GP crisis set to worsen as 51% of family doctors plan on retiring before the reach the age of 60
More than half of doctors plan to retire before the age of 60, worsening the GP crisis, reveals survey
- The results showed England’s GPs are struggling with an ageing population
- Poll also revealed the number of trainees isn’t keeping pace with those leaving
- Some GPs said they were choosing to become locums or even move abroad
The majority of family doctors plan on retiring before they reach the age of 60 exacerbating the GP crisis, a survey has found.
Heavy workloads, growing paperwork and staff shortages have been blamed for the rising number of senior doctors leaving the profession early.
The survey of 759 doctors showed 51 per cent of doctors intend to retire before they hit 60, with the average leaving at 59.
It comes after the results of the NHS’s 2018 GP patient survey of more than 760,000 patients in England showed one in four people are now waiting a week or more for an appointment.
Record shortages are leaving patients with ever-longer waiting times, and make it far more difficult to see the same GP each time.
Heavy workloads, growing paperwork and staff shortages have been blamed for the rising number of senior doctors leaving the profession early
The results revealed that the country’s GPs are struggling to cope with an ageing population, a recruitment crisis and immigration levels.
Today’s poll by GP magazine Pulse showed the crisis looks set to deepen as the number of trainees fails to keep pace with those leaving.
It revealed 38 per cent of GPs are now planning to retire between 56 and 60 while almost one in seven will retire before the age of 56.
Dr Patricia Rowlands, a GP partner in the Greater Manchester area, told the magazine that she will retire this year on her 60th birthday.
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She said: ‘Due to the pressure of work, I cannot do the job in the way that I want to do it or in a way that makes me feel I have done my best for patients.
‘I feel under pressure to cut corners, putting patients at risk and putting myself at risk of making mistakes. In addition to this there are concerns about the future viability of the practice.’
One in seven posts are now empty, with vacancy rates trebling in six years.
Some GPs said they were choosing to become locums or even move abroad because the job has become so difficult.
Meanwhile, health leaders admitted that 40 per cent of GPs were quitting just five years after finishing their training, which costs the taxpayer around £500,000.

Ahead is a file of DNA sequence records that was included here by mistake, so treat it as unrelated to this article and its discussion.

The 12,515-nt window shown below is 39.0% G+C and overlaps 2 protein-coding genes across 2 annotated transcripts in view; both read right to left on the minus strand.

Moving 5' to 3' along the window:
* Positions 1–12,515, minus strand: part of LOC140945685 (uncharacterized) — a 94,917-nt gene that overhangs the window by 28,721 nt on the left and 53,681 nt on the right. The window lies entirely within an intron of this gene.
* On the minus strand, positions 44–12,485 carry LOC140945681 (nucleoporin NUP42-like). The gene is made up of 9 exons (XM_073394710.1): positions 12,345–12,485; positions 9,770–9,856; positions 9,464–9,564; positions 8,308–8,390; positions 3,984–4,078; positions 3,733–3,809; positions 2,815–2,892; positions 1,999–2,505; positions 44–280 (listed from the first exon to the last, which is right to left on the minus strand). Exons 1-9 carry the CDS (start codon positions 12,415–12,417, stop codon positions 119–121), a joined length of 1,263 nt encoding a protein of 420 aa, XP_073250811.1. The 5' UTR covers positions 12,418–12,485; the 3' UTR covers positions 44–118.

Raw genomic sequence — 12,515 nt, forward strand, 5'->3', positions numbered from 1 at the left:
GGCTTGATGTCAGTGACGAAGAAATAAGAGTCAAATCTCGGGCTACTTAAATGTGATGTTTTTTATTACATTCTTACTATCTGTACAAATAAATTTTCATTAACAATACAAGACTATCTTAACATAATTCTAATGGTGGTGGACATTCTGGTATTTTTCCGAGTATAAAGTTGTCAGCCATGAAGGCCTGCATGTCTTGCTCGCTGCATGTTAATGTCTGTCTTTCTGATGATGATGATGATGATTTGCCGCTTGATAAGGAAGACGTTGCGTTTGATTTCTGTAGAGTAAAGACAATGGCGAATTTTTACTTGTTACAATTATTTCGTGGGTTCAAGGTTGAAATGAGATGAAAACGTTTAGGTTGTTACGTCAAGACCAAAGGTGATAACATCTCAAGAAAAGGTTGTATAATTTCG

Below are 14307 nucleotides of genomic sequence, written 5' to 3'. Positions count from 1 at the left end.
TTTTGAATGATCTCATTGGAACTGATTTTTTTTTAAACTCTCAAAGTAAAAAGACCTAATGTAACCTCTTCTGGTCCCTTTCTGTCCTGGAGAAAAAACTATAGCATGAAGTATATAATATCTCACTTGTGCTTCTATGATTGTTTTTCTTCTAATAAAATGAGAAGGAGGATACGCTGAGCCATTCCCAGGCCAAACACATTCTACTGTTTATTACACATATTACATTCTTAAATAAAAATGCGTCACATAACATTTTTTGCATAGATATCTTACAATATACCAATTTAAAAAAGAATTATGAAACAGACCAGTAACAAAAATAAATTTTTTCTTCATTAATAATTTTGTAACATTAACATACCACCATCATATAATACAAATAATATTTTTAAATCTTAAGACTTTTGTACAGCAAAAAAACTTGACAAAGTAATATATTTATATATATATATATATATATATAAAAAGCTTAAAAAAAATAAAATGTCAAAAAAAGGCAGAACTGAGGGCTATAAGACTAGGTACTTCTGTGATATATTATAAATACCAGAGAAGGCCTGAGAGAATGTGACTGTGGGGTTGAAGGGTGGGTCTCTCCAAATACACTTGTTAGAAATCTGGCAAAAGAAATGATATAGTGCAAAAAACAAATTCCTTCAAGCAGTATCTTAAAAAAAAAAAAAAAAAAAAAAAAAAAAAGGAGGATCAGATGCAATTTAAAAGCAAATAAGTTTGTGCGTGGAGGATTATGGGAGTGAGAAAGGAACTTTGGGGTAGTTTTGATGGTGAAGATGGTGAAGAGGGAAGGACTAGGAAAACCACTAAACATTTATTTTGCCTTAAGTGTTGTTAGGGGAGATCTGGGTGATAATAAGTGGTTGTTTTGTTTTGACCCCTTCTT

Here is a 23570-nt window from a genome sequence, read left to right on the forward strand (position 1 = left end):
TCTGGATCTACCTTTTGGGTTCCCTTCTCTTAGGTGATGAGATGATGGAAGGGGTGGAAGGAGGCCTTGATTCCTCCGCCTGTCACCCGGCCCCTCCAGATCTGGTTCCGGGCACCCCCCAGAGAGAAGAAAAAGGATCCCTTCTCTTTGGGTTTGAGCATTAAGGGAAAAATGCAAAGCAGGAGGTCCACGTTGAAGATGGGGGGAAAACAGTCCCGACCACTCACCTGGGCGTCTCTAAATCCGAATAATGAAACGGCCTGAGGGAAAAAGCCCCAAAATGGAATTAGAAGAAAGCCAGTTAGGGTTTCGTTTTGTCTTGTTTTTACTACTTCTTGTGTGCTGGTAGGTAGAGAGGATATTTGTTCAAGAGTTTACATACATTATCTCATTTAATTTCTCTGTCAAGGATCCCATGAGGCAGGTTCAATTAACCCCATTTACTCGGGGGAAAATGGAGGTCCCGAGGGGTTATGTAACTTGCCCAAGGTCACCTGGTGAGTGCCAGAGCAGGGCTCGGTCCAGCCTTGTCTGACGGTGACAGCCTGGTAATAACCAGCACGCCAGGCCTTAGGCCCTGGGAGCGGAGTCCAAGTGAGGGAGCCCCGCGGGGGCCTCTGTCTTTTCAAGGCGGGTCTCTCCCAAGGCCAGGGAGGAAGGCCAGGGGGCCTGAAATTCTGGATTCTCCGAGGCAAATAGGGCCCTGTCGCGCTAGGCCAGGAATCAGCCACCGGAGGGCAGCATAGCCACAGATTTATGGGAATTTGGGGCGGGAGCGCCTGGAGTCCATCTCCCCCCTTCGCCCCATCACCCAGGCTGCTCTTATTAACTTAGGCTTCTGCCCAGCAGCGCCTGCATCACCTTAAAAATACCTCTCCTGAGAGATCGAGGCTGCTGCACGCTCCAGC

Others are opting to only work part-time or practise as locums, rather than holding down permanent posts.
Professor Helen Stokes-Lampard, chair of the Royal College of GPs, said: ‘It’s a genuine tragedy and waste for the whole service when talented and experienced GPs decide they have no choice but to leave the profession prematurely – they offer so much to our trainees learning from them, as well as to our patients, but only if they are healthy and able to practice safely.’
A Department of Health and Social Care spokesperson said: ‘GPs are a crucial part of the NHS and that’s why we have a number of schemes in place that offer greater flexibility and financial incentives to make later retirement more attractive.
‘We are also investing an extra £2.4 billion a year by 2020 to help practices reduce their workload and free up more time for GPs to spend with patients.’
JUST HOW BAD IS THE RECRUITMENT CRISIS FOR DOCTORS?
Official figures show that 41 per cent – around 10,000 doctors – are 50 or over and are expected to quit within the next five to ten years.
Health Secretary Jeremy Hunt promised golden hellos of £20,000 for trainees who take up unpopular posts in October.
Fewer young doctors are choosing to specialise as GPs, and are opting for more ‘macho’ career paths as surgeons or specialists.
It came as numbers of GPs are known to be dwindling in recent years, placing even more pressure on an over-stretched health service.
Many are retiring in their 50s, moving abroad or leaving to work in the private sector, as practices have threatened to close their waiting lists until action is taken.
This continued crisis has left many patients at risk, with staff unable to cope with the rising demand and slashed funding.
The shortage of doctors comes despite the NHS adopting a plan in April to recruit 5,000 extra GPs by 2021.
Mr Hunt’s pledge of £2.4 billion was said to be the answer to the staffing shortage, helping plug the growing number of vacancies.
This money was devised to lure GPs to move to the worst-hit areas of England, and to stop them from seeking another career.
Thousands of new ‘doctors on the cheap’ are also being trained to prop up the cash-strapped NHS, it emerged in June.
An army of ‘physician associates’ will work in GP surgeries and hospitals to diagnose patients, recommend treatments and perform minor procedures.
Scores of practices also believe they are working well beyond maximum capacity – feeling pressured to take on a higher workload and risk mistakes.
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